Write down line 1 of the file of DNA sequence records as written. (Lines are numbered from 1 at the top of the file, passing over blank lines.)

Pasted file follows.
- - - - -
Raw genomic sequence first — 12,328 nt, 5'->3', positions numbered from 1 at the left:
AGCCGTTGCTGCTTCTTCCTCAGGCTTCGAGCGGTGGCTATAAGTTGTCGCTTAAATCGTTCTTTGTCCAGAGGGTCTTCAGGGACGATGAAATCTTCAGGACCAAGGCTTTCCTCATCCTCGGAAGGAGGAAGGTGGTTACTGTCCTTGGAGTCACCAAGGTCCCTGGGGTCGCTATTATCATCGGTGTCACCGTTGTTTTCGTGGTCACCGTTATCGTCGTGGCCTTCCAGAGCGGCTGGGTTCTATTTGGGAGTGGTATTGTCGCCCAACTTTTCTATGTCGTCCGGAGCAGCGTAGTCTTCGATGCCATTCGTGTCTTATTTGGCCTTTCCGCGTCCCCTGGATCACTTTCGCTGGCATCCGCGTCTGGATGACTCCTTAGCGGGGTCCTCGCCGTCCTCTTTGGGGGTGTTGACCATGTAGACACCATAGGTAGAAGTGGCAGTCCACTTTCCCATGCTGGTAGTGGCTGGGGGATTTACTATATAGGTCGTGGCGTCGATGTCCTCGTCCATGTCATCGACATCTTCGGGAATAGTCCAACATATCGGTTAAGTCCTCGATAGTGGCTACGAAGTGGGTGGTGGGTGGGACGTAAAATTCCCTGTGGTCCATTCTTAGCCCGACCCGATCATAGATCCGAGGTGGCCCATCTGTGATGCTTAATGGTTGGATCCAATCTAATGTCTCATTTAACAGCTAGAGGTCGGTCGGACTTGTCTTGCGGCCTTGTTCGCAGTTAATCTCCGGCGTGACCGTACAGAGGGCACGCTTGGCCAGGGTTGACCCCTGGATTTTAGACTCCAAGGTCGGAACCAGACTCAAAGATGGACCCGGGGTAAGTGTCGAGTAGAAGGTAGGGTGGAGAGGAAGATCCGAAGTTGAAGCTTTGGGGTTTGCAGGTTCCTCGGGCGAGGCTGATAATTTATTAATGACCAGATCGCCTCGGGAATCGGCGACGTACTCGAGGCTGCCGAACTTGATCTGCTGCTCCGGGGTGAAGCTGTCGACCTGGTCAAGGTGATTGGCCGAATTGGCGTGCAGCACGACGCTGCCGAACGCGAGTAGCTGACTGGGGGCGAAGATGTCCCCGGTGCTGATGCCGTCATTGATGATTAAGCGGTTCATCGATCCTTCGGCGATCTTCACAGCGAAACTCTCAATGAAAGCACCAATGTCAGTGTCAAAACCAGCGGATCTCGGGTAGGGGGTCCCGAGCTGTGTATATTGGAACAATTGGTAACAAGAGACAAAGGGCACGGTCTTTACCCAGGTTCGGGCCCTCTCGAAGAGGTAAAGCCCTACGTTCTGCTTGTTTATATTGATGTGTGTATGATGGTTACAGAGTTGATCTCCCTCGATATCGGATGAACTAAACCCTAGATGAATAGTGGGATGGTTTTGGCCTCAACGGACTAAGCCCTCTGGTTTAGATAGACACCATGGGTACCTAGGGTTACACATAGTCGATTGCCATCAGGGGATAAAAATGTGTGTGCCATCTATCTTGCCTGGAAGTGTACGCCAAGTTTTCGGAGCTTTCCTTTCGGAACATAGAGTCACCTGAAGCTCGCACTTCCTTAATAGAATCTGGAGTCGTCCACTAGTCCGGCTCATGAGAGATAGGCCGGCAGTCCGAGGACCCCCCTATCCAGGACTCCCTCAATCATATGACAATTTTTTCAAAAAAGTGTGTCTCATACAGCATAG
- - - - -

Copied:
Raw genomic sequence first — 12,328 nt, 5'->3', positions numbered from 1 at the left: